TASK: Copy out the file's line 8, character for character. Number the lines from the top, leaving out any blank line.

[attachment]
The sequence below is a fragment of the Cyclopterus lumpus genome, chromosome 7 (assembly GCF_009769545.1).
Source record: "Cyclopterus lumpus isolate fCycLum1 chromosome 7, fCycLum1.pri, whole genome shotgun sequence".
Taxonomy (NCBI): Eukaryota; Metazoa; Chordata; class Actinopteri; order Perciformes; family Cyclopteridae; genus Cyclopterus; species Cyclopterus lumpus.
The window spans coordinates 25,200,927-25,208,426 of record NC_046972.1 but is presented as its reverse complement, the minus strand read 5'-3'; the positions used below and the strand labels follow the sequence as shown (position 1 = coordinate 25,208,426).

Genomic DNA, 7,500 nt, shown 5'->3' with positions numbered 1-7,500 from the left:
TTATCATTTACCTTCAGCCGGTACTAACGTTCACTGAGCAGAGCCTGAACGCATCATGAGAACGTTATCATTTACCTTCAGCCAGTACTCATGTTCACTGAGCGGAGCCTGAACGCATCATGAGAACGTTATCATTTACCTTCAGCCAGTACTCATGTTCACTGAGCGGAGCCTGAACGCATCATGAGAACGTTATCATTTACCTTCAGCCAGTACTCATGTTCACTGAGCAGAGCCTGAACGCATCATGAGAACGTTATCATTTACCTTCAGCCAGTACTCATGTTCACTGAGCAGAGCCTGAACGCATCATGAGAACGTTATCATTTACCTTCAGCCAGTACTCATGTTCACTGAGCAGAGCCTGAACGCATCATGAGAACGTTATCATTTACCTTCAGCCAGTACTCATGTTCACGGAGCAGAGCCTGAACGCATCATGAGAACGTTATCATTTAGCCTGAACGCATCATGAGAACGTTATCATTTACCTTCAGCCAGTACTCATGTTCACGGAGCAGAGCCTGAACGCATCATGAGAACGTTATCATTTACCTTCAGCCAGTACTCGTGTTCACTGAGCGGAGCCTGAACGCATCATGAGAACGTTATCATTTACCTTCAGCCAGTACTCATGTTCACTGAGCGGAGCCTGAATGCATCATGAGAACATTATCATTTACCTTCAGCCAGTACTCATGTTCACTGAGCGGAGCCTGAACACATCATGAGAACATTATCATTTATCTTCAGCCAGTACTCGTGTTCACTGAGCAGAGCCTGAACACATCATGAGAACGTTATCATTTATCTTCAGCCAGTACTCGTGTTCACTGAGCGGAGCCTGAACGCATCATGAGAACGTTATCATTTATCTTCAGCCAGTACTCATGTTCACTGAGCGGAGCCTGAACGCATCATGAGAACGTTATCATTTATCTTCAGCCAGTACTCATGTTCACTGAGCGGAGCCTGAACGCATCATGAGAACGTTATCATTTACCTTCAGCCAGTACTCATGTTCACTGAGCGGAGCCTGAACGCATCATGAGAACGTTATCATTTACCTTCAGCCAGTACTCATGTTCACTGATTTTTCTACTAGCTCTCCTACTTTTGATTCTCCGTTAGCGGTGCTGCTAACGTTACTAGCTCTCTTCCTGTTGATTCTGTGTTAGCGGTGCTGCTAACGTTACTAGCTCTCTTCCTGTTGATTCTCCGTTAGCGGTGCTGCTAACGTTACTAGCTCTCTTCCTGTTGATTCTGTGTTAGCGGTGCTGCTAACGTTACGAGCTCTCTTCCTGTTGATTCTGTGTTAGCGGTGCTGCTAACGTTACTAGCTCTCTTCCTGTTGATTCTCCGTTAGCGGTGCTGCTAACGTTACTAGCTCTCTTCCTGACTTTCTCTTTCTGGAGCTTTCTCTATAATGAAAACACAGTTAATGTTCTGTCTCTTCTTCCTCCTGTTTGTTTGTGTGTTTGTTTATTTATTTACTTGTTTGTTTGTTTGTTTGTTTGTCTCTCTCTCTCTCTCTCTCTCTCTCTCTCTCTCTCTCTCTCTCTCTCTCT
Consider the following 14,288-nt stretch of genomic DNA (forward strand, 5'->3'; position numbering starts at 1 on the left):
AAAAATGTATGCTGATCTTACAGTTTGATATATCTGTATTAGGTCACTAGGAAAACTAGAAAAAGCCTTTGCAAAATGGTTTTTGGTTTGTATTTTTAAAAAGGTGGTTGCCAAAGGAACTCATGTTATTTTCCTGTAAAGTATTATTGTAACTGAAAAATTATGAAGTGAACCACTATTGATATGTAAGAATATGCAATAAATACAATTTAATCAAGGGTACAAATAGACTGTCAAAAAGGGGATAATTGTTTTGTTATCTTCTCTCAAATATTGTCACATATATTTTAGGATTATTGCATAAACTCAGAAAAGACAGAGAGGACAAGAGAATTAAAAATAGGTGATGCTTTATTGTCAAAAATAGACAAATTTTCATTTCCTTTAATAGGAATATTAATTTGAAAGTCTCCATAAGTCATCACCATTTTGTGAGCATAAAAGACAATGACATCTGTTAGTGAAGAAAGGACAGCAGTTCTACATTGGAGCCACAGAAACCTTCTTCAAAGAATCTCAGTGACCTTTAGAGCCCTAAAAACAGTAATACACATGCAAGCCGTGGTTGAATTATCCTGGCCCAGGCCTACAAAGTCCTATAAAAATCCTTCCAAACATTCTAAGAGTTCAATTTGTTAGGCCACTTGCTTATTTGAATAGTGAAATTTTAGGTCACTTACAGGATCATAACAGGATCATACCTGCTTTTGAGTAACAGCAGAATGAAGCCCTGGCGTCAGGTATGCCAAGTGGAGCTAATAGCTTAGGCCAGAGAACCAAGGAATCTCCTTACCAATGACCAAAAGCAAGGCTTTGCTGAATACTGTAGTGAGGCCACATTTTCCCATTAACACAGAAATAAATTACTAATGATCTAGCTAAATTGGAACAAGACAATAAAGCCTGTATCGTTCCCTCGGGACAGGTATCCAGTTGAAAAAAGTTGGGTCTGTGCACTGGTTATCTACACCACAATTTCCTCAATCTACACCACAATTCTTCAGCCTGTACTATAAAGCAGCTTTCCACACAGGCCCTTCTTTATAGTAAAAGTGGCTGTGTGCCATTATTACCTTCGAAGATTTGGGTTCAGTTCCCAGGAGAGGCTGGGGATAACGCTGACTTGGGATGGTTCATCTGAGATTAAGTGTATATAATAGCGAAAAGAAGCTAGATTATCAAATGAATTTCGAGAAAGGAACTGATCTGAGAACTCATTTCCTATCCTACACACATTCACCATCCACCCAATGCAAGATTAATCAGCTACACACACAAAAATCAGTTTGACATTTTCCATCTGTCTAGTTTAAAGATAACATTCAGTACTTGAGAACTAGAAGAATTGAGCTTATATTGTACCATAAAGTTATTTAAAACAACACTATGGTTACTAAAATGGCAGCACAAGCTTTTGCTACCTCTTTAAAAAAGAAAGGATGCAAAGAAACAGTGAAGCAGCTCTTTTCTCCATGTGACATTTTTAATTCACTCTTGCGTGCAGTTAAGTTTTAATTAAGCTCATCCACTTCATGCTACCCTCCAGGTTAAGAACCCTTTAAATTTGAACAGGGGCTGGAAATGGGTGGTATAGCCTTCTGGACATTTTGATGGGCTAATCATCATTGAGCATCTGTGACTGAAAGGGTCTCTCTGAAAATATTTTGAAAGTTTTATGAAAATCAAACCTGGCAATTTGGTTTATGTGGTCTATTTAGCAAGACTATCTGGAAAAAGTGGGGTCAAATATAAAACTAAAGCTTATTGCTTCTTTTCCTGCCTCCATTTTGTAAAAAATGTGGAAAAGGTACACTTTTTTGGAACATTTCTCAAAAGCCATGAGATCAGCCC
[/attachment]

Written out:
AAAAATGTATGCTGATCTTACAGTTTGATATATCTGTATTAGGTCACTAGGAAAACTAGAAAAAGCCTTTGCAAAATGGTTTTTGGTTTGTATTTTTAAAAAGGTGGTTGCCAAAGGAACTCATGTTATTTTCCTGTAAAGTATTATTGTAACTGAAAAATTATGAAGTGAACCACTATTGATATGTAAGAATATGCAATAAATACAATTTAATCAAGGGTACAAATAGACTGTCAAAAAGGGGATAATTGTTTTGTTATCTTCTCTCAAATATTGTCACATATATTTTAGGATTATTGCATAAACTCAGAAAAGACAGAGAGGACAAGAGAATTAAAAATAGGTGATGCTTTATTGTCAAAAATAGACAAATTTTCATTTCCTTTAATAGGAATATTAATTTGAAAGTCTCCATAAGTCATCACCATTTTGTGAGCATAAAAGACAATGACATCTGTTAGTGAAGAAAGGACAGCAGTTCTACATTGGAGCCACAGAAACCTTCTTCAAAGAATCTCAGTGACCTTTAGAGCCCTAAAAACAGTAATACACATGCAAGCCGTGGTTGAATTATCCTGGCCCAGGCCTACAAAGTCCTATAAAAATCCTTCCAAACATTCTAAGAGTTCAATTTGTTAGGCCACTTGCTTATTTGAATAGTGAAATTTTAGGTCACTTACAGGATCATAACAGGATCATACCTGCTTTTGAGTAACAGCAGAATGAAGCCCTGGCGTCAGGTATGCCAAGTGGAGCTAATAGCTTAGGCCAGAGAACCAAGGAATCTCCTTACCAATGACCAAAAGCAAGGCTTTGCTGAATACTGTAGTGAGGCCACATTTTCCCATTAACACAGAAATAAATTACTAATGATCTAGCTAAATTGGAACAAGACAATAAAGCCTGTATCGTTCCCTCGGGACAGGTATCCAGTTGAAAAAAGTTGGGTCTGTGCACTGGTTATCTACACCACAATTTCCTCAATCTACACCACAATTCTTCAGCCTGTACTATAAAGCAGCTTTCCACACAGGCCCTTCTTTATAGTAAAAGTGGCTGTGTGCCATTATTACCTTCGAAGATTTGGGTTCAGTTCCCAGGAGAGGCTGGGGATAACGCTGACTTGGGATGGTTCATCTGAGATTAAGTGTATATAATAGCGAAAAGAAGCTAGATTATCAAATGAATTTCGAGAAAGGAACTGATCTGAGAACTCATTTCCTATCCTACACACATTCACCATCCACCCAATGCAAGATTAATCAGCTACACACACAAAAATCAGTTTGACATTTTCCATCTGTCTAGTTTAAAGATAACATTCAGTACTTGAGAACTAGAAGAATTGAGCTTATATTGTACCATAAAGTTATTTAAAACAACACTATGGTTACTAAAATGGCAGCACAAGCTTTTGCTACCTCTTTAAAAAAGAAAGGATGCAAAGAAACAGTGAAGCAGCTCTTTTCTCCATGTGACATTTTTAATTCACTCTTGCGTGCAGTTAAGTTTTAATTAAGCTCATCCACTTCATGCTACCCTCCAGGTTAAGAACCCTTTAAATTTGAACAGGGGCTGGAAATGGGTGGTATAGCCTTCTGGACATTTTGATGGGCTAATCATCATTGAGCATCTGTGACTGAAAGGGTCTCTCTGAAAATATTTTGAAAGTTTTATGAAAATCAAACCTGGCAATTTGGTTTATGTGGTCTATTTAGCAAGACTATCTGGAAAAAGTGGGGTCAAATATAAAACTAAAGCTTATTGCTTCTTTTCCTGCCTCCATTTTGTAAAAAATGTGGAAAAGGTACACTTTTTTGGAACATTTCTCAAAAGCCATGAGATCAGCCC